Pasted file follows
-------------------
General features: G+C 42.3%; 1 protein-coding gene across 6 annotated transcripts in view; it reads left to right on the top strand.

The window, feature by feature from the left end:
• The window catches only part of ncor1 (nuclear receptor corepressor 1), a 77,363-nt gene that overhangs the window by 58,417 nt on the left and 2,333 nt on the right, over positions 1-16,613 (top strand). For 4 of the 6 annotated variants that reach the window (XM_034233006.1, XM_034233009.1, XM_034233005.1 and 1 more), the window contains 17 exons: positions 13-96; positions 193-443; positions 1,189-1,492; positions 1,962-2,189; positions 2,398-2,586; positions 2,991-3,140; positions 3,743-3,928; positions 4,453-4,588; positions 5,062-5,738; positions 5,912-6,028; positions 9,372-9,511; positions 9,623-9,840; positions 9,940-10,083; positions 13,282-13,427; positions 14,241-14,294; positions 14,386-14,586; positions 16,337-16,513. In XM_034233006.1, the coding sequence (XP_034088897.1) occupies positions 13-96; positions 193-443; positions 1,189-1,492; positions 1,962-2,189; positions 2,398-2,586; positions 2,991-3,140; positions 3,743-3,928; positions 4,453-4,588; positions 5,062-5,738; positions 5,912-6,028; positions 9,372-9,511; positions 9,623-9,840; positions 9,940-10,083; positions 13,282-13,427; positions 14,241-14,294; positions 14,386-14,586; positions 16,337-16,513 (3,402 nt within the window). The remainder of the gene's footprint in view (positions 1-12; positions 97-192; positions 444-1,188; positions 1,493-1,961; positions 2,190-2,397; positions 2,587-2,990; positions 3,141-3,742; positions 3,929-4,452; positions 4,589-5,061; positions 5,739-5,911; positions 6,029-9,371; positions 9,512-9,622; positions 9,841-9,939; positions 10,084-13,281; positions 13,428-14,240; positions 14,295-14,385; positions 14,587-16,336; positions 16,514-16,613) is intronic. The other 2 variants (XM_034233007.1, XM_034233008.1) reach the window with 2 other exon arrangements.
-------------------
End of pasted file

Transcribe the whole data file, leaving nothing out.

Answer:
General features: G+C 42.3%; 1 protein-coding gene across 6 annotated transcripts in view; it reads left to right on the top strand.

The window, feature by feature from the left end:
• The window catches only part of ncor1 (nuclear receptor corepressor 1), a 77,363-nt gene that overhangs the window by 58,417 nt on the left and 2,333 nt on the right, over positions 1-16,613 (top strand). For 4 of the 6 annotated variants that reach the window (XM_034233006.1, XM_034233009.1, XM_034233005.1 and 1 more), the window contains 17 exons: positions 13-96; positions 193-443; positions 1,189-1,492; positions 1,962-2,189; positions 2,398-2,586; positions 2,991-3,140; positions 3,743-3,928; positions 4,453-4,588; positions 5,062-5,738; positions 5,912-6,028; positions 9,372-9,511; positions 9,623-9,840; positions 9,940-10,083; positions 13,282-13,427; positions 14,241-14,294; positions 14,386-14,586; positions 16,337-16,513. In XM_034233006.1, the coding sequence (XP_034088897.1) occupies positions 13-96; positions 193-443; positions 1,189-1,492; positions 1,962-2,189; positions 2,398-2,586; positions 2,991-3,140; positions 3,743-3,928; positions 4,453-4,588; positions 5,062-5,738; positions 5,912-6,028; positions 9,372-9,511; positions 9,623-9,840; positions 9,940-10,083; positions 13,282-13,427; positions 14,241-14,294; positions 14,386-14,586; positions 16,337-16,513 (3,402 nt within the window). The remainder of the gene's footprint in view (positions 1-12; positions 97-192; positions 444-1,188; positions 1,493-1,961; positions 2,190-2,397; positions 2,587-2,990; positions 3,141-3,742; positions 3,929-4,452; positions 4,589-5,061; positions 5,739-5,911; positions 6,029-9,371; positions 9,512-9,622; positions 9,841-9,939; positions 10,084-13,281; positions 13,428-14,240; positions 14,295-14,385; positions 14,587-16,336; positions 16,514-16,613) is intronic. The other 2 variants (XM_034233007.1, XM_034233008.1) reach the window with 2 other exon arrangements.